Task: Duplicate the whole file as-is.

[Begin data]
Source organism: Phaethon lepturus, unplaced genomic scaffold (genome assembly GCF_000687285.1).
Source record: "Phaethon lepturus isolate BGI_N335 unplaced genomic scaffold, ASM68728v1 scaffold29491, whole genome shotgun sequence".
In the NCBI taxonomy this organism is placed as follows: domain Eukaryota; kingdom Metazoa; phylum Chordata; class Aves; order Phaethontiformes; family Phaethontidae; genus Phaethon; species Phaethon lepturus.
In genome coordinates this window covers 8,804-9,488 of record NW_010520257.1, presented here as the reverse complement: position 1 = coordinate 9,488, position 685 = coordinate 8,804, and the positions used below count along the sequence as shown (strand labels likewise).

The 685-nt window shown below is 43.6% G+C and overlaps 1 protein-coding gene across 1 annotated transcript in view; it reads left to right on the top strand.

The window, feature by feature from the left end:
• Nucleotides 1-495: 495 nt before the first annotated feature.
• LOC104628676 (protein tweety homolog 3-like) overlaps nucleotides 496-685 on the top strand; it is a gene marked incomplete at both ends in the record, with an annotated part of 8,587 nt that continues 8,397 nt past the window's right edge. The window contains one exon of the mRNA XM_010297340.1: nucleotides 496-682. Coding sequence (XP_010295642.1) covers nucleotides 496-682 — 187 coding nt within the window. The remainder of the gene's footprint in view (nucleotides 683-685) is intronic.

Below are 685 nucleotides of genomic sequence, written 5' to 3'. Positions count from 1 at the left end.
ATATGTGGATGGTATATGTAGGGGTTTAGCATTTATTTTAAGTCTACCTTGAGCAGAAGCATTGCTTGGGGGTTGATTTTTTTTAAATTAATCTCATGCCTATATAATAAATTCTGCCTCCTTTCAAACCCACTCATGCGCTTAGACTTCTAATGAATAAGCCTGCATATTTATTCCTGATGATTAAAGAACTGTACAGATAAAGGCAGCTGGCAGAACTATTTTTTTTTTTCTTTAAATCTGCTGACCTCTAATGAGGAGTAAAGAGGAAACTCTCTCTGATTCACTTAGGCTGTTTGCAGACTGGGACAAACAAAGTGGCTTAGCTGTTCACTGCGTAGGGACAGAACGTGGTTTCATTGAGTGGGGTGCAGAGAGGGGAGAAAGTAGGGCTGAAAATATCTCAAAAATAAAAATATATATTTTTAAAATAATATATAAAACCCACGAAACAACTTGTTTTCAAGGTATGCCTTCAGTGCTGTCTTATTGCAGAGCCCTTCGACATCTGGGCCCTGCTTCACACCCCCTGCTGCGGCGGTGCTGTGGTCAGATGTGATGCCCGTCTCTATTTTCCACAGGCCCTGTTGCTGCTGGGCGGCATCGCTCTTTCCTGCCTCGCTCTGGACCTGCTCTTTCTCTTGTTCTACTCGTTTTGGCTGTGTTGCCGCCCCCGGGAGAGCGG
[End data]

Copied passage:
Source organism: Phaethon lepturus, unplaced genomic scaffold (genome assembly GCF_000687285.1).
Source record: "Phaethon lepturus isolate BGI_N335 unplaced genomic scaffold, ASM68728v1 scaffold29491, whole genome shotgun sequence".
In the NCBI taxonomy this organism is placed as follows: domain Eukaryota; kingdom Metazoa; phylum Chordata; class Aves; order Phaethontiformes; family Phaethontidae; genus Phaethon; species Phaethon lepturus.
In genome coordinates this window covers 8,804-9,488 of record NW_010520257.1, presented here as the reverse complement: position 1 = coordinate 9,488, position 685 = coordinate 8,804, and the positions used below count along the sequence as shown (strand labels likewise).

The 685-nt window shown below is 43.6% G+C and overlaps 1 protein-coding gene across 1 annotated transcript in view; it reads left to right on the top strand.

The window, feature by feature from the left end:
• Nucleotides 1-495: 495 nt before the first annotated feature.
• LOC104628676 (protein tweety homolog 3-like) overlaps nucleotides 496-685 on the top strand; it is a gene marked incomplete at both ends in the record, with an annotated part of 8,587 nt that continues 8,397 nt past the window's right edge. The window contains one exon of the mRNA XM_010297340.1: nucleotides 496-682. Coding sequence (XP_010295642.1) covers nucleotides 496-682 — 187 coding nt within the window. The remainder of the gene's footprint in view (nucleotides 683-685) is intronic.

Below are 685 nucleotides of genomic sequence, written 5' to 3'. Positions count from 1 at the left end.
ATATGTGGATGGTATATGTAGGGGTTTAGCATTTATTTTAAGTCTACCTTGAGCAGAAGCATTGCTTGGGGGTTGATTTTTTTTAAATTAATCTCATGCCTATATAATAAATTCTGCCTCCTTTCAAACCCACTCATGCGCTTAGACTTCTAATGAATAAGCCTGCATATTTATTCCTGATGATTAAAGAACTGTACAGATAAAGGCAGCTGGCAGAACTATTTTTTTTTTTCTTTAAATCTGCTGACCTCTAATGAGGAGTAAAGAGGAAACTCTCTCTGATTCACTTAGGCTGTTTGCAGACTGGGACAAACAAAGTGGCTTAGCTGTTCACTGCGTAGGGACAGAACGTGGTTTCATTGAGTGGGGTGCAGAGAGGGGAGAAAGTAGGGCTGAAAATATCTCAAAAATAAAAATATATATTTTTAAAATAATATATAAAACCCACGAAACAACTTGTTTTCAAGGTATGCCTTCAGTGCTGTCTTATTGCAGAGCCCTTCGACATCTGGGCCCTGCTTCACACCCCCTGCTGCGGCGGTGCTGTGGTCAGATGTGATGCCCGTCTCTATTTTCCACAGGCCCTGTTGCTGCTGGGCGGCATCGCTCTTTCCTGCCTCGCTCTGGACCTGCTCTTTCTCTTGTTCTACTCGTTTTGGCTGTGTTGCCGCCCCCGGGAGAGCGG